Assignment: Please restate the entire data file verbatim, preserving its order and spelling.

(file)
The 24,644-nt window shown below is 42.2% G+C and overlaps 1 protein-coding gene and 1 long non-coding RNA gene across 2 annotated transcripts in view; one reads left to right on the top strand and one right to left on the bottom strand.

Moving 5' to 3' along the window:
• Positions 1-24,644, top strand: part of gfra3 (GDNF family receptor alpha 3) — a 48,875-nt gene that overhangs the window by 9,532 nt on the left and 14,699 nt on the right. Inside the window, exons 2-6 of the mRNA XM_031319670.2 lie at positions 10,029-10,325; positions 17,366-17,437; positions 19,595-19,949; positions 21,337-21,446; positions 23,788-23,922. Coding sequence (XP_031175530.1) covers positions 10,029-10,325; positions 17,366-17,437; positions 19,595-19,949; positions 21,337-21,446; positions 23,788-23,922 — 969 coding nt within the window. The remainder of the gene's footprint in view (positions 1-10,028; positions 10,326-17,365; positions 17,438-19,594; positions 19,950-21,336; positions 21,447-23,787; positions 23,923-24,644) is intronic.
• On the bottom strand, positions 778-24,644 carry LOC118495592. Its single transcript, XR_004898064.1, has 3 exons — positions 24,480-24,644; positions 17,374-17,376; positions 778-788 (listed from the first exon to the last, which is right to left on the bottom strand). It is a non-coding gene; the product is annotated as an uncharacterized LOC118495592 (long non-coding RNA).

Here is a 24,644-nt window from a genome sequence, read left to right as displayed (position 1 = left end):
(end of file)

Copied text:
The 24,644-nt window shown below is 42.2% G+C and overlaps 1 protein-coding gene and 1 long non-coding RNA gene across 2 annotated transcripts in view; one reads left to right on the top strand and one right to left on the bottom strand.

Moving 5' to 3' along the window:
• Positions 1-24,644, top strand: part of gfra3 (GDNF family receptor alpha 3) — a 48,875-nt gene that overhangs the window by 9,532 nt on the left and 14,699 nt on the right. Inside the window, exons 2-6 of the mRNA XM_031319670.2 lie at positions 10,029-10,325; positions 17,366-17,437; positions 19,595-19,949; positions 21,337-21,446; positions 23,788-23,922. Coding sequence (XP_031175530.1) covers positions 10,029-10,325; positions 17,366-17,437; positions 19,595-19,949; positions 21,337-21,446; positions 23,788-23,922 — 969 coding nt within the window. The remainder of the gene's footprint in view (positions 1-10,028; positions 10,326-17,365; positions 17,438-19,594; positions 19,950-21,336; positions 21,447-23,787; positions 23,923-24,644) is intronic.
• On the bottom strand, positions 778-24,644 carry LOC118495592. Its single transcript, XR_004898064.1, has 3 exons — positions 24,480-24,644; positions 17,374-17,376; positions 778-788 (listed from the first exon to the last, which is right to left on the bottom strand). It is a non-coding gene; the product is annotated as an uncharacterized LOC118495592 (long non-coding RNA).

Here is a 24,644-nt window from a genome sequence, read left to right as displayed (position 1 = left end):